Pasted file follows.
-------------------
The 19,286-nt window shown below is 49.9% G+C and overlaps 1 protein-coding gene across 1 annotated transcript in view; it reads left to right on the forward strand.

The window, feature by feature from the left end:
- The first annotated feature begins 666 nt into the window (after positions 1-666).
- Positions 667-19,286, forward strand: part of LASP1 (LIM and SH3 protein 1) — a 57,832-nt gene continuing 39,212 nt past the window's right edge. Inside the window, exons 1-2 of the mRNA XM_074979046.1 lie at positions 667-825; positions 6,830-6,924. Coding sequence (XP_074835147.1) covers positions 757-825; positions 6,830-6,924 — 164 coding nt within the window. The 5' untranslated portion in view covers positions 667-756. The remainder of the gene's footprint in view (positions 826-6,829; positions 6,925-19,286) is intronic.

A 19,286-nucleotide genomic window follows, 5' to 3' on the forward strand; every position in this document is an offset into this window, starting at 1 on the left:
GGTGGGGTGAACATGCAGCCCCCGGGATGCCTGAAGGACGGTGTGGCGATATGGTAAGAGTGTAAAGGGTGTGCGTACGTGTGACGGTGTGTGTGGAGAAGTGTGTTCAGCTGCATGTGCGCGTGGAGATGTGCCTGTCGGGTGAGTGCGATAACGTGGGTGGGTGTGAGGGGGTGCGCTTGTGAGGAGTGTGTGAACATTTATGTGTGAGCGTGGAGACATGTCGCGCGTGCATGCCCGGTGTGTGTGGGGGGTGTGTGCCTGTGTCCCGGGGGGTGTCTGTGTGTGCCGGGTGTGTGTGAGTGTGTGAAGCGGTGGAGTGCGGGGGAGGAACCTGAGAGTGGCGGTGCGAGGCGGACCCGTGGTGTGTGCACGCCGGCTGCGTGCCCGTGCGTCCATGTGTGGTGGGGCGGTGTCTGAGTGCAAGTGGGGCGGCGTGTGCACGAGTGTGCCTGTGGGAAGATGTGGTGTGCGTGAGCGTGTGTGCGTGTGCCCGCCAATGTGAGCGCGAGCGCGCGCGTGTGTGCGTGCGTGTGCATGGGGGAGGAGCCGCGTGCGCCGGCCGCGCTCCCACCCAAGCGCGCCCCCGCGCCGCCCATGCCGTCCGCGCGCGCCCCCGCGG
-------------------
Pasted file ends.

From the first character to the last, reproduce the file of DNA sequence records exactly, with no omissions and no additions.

The 19,286-nt window shown below is 49.9% G+C and overlaps 1 protein-coding gene across 1 annotated transcript in view; it reads left to right on the forward strand.

The window, feature by feature from the left end:
- The first annotated feature begins 666 nt into the window (after positions 1-666).
- Positions 667-19,286, forward strand: part of LASP1 (LIM and SH3 protein 1) — a 57,832-nt gene continuing 39,212 nt past the window's right edge. Inside the window, exons 1-2 of the mRNA XM_074979046.1 lie at positions 667-825; positions 6,830-6,924. Coding sequence (XP_074835147.1) covers positions 757-825; positions 6,830-6,924 — 164 coding nt within the window. The 5' untranslated portion in view covers positions 667-756. The remainder of the gene's footprint in view (positions 826-6,829; positions 6,925-19,286) is intronic.

A 19,286-nucleotide genomic window follows, 5' to 3' on the forward strand; every position in this document is an offset into this window, starting at 1 on the left:
GGTGGGGTGAACATGCAGCCCCCGGGATGCCTGAAGGACGGTGTGGCGATATGGTAAGAGTGTAAAGGGTGTGCGTACGTGTGACGGTGTGTGTGGAGAAGTGTGTTCAGCTGCATGTGCGCGTGGAGATGTGCCTGTCGGGTGAGTGCGATAACGTGGGTGGGTGTGAGGGGGTGCGCTTGTGAGGAGTGTGTGAACATTTATGTGTGAGCGTGGAGACATGTCGCGCGTGCATGCCCGGTGTGTGTGGGGGGTGTGTGCCTGTGTCCCGGGGGGTGTCTGTGTGTGCCGGGTGTGTGTGAGTGTGTGAAGCGGTGGAGTGCGGGGGAGGAACCTGAGAGTGGCGGTGCGAGGCGGACCCGTGGTGTGTGCACGCCGGCTGCGTGCCCGTGCGTCCATGTGTGGTGGGGCGGTGTCTGAGTGCAAGTGGGGCGGCGTGTGCACGAGTGTGCCTGTGGGAAGATGTGGTGTGCGTGAGCGTGTGTGCGTGTGCCCGCCAATGTGAGCGCGAGCGCGCGCGTGTGTGCGTGCGTGTGCATGGGGGAGGAGCCGCGTGCGCCGGCCGCGCTCCCACCCAAGCGCGCCCCCGCGCCGCCCATGCCGTCCGCGCGCGCCCCCGCGG